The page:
So let’s go back to our self-driving cars. If the cars can communicate with each other and process the data on the spot, the connection is more stable and the calculation times of the maneuvers are reduced, so reducing the risk of accidents. Applying the same approach to two people who use the network to exchange messages, the most obvious advantage is in the level of privacy that can be obtained. With direct communication, the chances that our data will end up in the hands of a stranger are greatly reduced.
The mangrove society
The field of edge computing is booming and will do so even more in the years to come. This is for various reasons, from the ever-increasing use of personal devices (such as smart watches or wearable sensors) to the exponential increase in data shared on the network, taking into account the availability of the internet connection.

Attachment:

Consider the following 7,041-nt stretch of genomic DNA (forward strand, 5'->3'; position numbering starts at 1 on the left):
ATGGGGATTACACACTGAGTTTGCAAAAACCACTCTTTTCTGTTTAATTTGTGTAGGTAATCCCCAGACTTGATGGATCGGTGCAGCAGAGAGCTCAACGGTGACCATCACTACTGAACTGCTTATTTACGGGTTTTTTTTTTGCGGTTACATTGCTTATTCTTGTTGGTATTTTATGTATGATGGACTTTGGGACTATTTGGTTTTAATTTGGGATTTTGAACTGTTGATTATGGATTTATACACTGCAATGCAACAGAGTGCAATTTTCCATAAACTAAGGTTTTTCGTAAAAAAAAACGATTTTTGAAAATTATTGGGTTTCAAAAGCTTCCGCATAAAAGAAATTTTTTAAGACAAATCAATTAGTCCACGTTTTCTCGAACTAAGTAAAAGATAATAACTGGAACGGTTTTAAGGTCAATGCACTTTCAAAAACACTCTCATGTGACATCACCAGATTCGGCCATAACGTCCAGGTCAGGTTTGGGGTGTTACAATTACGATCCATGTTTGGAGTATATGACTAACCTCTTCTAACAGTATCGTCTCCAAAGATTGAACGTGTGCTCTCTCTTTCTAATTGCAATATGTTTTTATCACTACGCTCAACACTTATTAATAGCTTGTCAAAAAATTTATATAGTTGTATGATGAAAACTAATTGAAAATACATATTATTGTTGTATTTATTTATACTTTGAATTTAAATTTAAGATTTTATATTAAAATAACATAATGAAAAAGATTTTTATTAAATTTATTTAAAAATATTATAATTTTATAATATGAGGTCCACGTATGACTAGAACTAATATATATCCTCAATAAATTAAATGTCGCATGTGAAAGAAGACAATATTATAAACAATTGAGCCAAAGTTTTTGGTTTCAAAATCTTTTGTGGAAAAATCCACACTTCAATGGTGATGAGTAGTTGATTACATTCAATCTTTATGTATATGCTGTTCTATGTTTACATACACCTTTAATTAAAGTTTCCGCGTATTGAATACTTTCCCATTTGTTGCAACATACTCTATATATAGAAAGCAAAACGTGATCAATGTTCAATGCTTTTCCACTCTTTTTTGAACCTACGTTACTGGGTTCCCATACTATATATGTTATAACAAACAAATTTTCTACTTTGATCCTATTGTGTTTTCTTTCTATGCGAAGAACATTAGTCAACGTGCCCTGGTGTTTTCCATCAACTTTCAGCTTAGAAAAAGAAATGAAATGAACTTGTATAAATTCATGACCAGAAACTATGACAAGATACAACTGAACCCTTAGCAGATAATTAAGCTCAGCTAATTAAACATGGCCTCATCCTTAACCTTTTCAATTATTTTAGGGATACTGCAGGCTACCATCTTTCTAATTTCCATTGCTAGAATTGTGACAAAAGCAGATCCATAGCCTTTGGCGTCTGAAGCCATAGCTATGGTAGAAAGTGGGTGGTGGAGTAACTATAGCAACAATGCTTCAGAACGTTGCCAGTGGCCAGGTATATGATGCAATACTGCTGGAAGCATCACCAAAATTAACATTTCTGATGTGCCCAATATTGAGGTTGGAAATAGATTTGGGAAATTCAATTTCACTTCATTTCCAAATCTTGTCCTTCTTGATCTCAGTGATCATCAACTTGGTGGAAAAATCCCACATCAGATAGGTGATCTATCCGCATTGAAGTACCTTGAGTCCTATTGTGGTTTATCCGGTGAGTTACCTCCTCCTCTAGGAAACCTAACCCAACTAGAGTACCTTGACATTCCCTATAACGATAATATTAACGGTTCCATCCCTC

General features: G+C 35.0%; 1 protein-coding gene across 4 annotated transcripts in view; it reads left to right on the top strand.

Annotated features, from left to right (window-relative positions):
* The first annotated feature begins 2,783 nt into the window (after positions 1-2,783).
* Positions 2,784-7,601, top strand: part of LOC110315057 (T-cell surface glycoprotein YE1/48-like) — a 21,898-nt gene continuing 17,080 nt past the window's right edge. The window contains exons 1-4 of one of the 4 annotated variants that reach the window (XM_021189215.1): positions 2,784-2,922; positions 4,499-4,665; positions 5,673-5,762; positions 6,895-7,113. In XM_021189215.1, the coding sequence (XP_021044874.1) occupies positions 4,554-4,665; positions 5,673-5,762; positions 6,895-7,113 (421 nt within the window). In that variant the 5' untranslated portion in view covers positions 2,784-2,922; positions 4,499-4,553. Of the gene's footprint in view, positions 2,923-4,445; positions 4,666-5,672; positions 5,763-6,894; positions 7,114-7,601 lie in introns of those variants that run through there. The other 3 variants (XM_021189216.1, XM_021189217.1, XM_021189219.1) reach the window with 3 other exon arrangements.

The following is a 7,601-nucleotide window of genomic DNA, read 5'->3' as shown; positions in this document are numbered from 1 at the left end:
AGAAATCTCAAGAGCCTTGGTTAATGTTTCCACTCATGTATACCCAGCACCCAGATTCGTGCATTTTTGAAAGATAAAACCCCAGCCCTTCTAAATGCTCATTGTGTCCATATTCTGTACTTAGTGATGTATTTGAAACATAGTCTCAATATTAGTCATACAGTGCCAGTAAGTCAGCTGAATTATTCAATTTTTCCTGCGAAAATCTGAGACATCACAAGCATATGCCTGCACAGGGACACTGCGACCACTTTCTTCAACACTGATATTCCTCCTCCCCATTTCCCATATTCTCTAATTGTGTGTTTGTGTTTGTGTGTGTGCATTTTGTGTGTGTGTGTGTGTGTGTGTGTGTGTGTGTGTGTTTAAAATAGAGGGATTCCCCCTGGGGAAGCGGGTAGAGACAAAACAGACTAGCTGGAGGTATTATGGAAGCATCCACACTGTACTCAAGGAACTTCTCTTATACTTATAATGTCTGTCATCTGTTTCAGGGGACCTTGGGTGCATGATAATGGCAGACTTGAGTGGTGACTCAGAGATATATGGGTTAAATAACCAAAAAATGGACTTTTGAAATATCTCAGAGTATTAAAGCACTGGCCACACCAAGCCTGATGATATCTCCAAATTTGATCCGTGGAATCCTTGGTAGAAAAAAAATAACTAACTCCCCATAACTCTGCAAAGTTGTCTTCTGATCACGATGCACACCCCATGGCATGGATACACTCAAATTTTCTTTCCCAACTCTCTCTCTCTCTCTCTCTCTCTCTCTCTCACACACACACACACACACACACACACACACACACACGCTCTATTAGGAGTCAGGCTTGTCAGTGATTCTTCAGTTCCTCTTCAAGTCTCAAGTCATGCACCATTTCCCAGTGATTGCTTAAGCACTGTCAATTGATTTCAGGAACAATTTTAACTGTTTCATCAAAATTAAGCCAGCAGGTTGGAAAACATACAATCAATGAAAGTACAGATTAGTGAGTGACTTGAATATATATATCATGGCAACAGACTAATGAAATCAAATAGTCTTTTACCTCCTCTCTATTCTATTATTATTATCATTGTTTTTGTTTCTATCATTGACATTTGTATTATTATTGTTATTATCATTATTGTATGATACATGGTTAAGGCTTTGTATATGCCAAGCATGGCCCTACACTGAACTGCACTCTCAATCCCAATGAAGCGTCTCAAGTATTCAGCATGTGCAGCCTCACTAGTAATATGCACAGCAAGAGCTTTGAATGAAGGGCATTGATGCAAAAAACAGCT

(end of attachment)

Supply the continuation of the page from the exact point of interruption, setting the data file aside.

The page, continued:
Industry experts speak of data gravity, comparing data to the force of the earth’s gravity, because it is able to push the Internet to evolve in a well-defined direction.
“The fact that we have these devices that generate data around us makes a link between the physical world and the cyber one, because everything we do in the physical world generates data on the Internet, and what we do there affects the very same physical world. Like when we publish on Instagram the photo of the dish we are about to eat at the restaurant, and a friend of ours who sees it goes to dinner in that place a few days later”, continues Passarella. Luciano Floridi, professor of Philosophy and Information Ethics at Oxford, talks about the mangrove society, referring to these plants, unique in the world, which live in the exact point where rivers join the sea. They have their roots in the water but emerge into the air, and it no longer even makes sense to wonder whether we are in the river, in the sea, or out of the water. The same goes for the “cyber-physical” world.